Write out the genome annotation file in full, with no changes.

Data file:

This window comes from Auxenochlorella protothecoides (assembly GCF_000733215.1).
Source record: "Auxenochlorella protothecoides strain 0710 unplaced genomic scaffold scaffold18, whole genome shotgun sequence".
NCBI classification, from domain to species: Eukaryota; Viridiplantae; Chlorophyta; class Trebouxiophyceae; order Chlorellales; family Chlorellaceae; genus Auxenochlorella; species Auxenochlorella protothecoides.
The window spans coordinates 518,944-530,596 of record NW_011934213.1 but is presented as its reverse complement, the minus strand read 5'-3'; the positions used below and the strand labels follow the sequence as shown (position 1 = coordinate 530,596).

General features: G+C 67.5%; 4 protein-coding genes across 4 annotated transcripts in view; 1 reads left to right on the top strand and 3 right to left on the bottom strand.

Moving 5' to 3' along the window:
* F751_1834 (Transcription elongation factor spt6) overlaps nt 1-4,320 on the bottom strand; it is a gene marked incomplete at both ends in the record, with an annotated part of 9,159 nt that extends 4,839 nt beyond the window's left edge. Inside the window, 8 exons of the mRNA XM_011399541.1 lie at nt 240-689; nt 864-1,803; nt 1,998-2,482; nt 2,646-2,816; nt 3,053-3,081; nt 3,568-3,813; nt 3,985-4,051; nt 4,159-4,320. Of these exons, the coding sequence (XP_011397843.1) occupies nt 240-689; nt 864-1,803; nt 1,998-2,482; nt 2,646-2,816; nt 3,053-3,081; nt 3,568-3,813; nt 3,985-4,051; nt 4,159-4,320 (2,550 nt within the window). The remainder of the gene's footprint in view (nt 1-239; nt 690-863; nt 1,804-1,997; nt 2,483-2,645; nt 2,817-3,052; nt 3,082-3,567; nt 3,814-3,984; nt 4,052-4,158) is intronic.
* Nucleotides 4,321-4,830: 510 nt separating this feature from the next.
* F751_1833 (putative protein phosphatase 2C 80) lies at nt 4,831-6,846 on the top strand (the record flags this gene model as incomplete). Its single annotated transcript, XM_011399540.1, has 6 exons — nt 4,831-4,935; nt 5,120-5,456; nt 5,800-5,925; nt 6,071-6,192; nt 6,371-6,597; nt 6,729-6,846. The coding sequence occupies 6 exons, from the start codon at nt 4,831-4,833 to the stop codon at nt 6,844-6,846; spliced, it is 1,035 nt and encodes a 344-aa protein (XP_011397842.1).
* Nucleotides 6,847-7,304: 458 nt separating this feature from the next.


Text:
This window comes from Auxenochlorella protothecoides (assembly GCF_000733215.1).
Source record: "Auxenochlorella protothecoides strain 0710 unplaced genomic scaffold scaffold18, whole genome shotgun sequence".
NCBI classification, from domain to species: Eukaryota; Viridiplantae; Chlorophyta; class Trebouxiophyceae; order Chlorellales; family Chlorellaceae; genus Auxenochlorella; species Auxenochlorella protothecoides.
The window spans coordinates 518,944-530,596 of record NW_011934213.1 but is presented as its reverse complement, the minus strand read 5'-3'; the positions used below and the strand labels follow the sequence as shown (position 1 = coordinate 530,596).

General features: G+C 67.5%; 4 protein-coding genes across 4 annotated transcripts in view; 1 reads left to right on the top strand and 3 right to left on the bottom strand.

Moving 5' to 3' along the window:
* F751_1834 (Transcription elongation factor spt6) overlaps nt 1-4,320 on the bottom strand; it is a gene marked incomplete at both ends in the record, with an annotated part of 9,159 nt that extends 4,839 nt beyond the window's left edge. Inside the window, 8 exons of the mRNA XM_011399541.1 lie at nt 240-689; nt 864-1,803; nt 1,998-2,482; nt 2,646-2,816; nt 3,053-3,081; nt 3,568-3,813; nt 3,985-4,051; nt 4,159-4,320. Of these exons, the coding sequence (XP_011397843.1) occupies nt 240-689; nt 864-1,803; nt 1,998-2,482; nt 2,646-2,816; nt 3,053-3,081; nt 3,568-3,813; nt 3,985-4,051; nt 4,159-4,320 (2,550 nt within the window). The remainder of the gene's footprint in view (nt 1-239; nt 690-863; nt 1,804-1,997; nt 2,483-2,645; nt 2,817-3,052; nt 3,082-3,567; nt 3,814-3,984; nt 4,052-4,158) is intronic.
* Nucleotides 4,321-4,830: 510 nt separating this feature from the next.
* F751_1833 (putative protein phosphatase 2C 80) lies at nt 4,831-6,846 on the top strand (the record flags this gene model as incomplete). Its single annotated transcript, XM_011399540.1, has 6 exons — nt 4,831-4,935; nt 5,120-5,456; nt 5,800-5,925; nt 6,071-6,192; nt 6,371-6,597; nt 6,729-6,846. The coding sequence occupies 6 exons, from the start codon at nt 4,831-4,833 to the stop codon at nt 6,844-6,846; spliced, it is 1,035 nt and encodes a 344-aa protein (XP_011397842.1).
* Nucleotides 6,847-7,304: 458 nt separating this feature from the next.